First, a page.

Thirsty for God
For Lent, we now turn to longing for God.
1. Recognize the Context: Book Context:
The book of Psalms is divided into five sections. Each Psalm is a separate chapter and a self-contained literary unit. Psalm 63 is located in the second section (Psalms 42-72).
Psalms became Israel's book of worship since many were set to music, as several headings indicate. The book of Psalms enabled the people to express themselves to God. This expression came in the full range of human emotions, including praise, thanksgiving, sadness, repentance, anger, fear, hope, etc. Today, these Psalms allow Christians to honestly express themselves to God, especially as we sometimes lack the necessary words.
The Psalms were classified into various literary categories. From verse 1, Psalm 63 appears to begin like a Psalm of lament. However, the tone of the remaining verses, 2-11, change to present a Psalm of confidence.
The subscript presents the historical situation surrounding this Psalm. This Psalm is from David’s time in the Judean Desert. However, we are not sure exactly when this occurred in David’s life. It could refer to when David was on the run from Saul (1 Sam. 23) or from his son Absalom (2 Sam 15).
2. Read the Scripture: Psalm 63:1
You, God, are my God,
earnestly I seek you;
I thirst for you,
my whole being longs for you,
in a dry and parched land
where there is no water.
3. Reflect on the Scripture:
This Psalm begins with a call out to God. As in intimate conversation, David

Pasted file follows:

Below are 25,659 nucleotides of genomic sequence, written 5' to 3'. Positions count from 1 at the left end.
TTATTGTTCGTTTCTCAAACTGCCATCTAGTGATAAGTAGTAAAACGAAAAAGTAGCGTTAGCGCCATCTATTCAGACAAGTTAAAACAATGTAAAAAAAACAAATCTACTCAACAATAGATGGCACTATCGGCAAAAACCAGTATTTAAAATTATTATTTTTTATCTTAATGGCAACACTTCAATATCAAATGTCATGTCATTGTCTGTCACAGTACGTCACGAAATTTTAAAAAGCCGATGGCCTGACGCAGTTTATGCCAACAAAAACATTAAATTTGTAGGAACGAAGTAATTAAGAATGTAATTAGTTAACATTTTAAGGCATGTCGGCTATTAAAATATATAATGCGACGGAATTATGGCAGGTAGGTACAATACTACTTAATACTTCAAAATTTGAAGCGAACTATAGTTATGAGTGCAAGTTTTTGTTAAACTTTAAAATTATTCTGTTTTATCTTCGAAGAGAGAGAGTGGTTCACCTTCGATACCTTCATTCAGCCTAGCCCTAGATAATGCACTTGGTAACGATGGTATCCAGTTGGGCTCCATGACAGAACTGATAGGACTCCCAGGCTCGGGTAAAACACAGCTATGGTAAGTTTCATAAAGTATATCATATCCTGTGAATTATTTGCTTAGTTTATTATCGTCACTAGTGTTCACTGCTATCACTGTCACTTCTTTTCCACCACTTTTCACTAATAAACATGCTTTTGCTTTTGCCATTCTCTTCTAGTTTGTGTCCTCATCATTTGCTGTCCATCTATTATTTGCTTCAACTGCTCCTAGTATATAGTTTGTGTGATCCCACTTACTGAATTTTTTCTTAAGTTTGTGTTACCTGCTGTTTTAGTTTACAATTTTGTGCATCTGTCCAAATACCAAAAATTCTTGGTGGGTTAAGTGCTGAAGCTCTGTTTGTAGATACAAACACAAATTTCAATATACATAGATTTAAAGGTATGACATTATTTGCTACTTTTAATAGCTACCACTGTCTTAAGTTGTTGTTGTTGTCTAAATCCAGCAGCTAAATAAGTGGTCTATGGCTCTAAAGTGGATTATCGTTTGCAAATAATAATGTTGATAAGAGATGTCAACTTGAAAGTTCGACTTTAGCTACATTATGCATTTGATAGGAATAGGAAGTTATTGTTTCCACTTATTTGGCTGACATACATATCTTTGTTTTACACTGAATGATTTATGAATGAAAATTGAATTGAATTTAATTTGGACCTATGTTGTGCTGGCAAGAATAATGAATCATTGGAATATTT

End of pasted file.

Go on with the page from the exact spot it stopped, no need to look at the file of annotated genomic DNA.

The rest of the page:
directly addressed God and declared how intensely he seeks him. David used a familiar human analogy of thirst (Psalm 42:1-2). His whole being longs for God's presence, like being in an arid desert with an inability to find even a hint of water to quench his thirst.
The remainder of the Psalm expresses the confidence David has in the God he serves and longs for.
Lent is a season of confession, repentance, humility, and service. It is also a season of longing, but not longing for things from God, rather longing for God.
Today, reflect more on God and your need and desire for him.
4. Relate to life:
Now it's time to get specific and respond today. Remember, it is important to be a doer of God’s Word, not merely a hearer or reader (James 1:22-25). Here are some practical ways to actively respond to God’s Word. Consider these or create other ways you can apply the message. To pray:
Today, prayerfully consider what might be hindering your desire for God. Give it to God.
To do: (work produced by faith with the Holy Spirit’s help) Given the prayer suggestions above, how do you need to respond today? Think about your attitudes, actions, and words. Think about your family, friends, church community, and co-workers. To study: (Always make sure to read the immediate context of the given passage.)
Read and Study the verses above.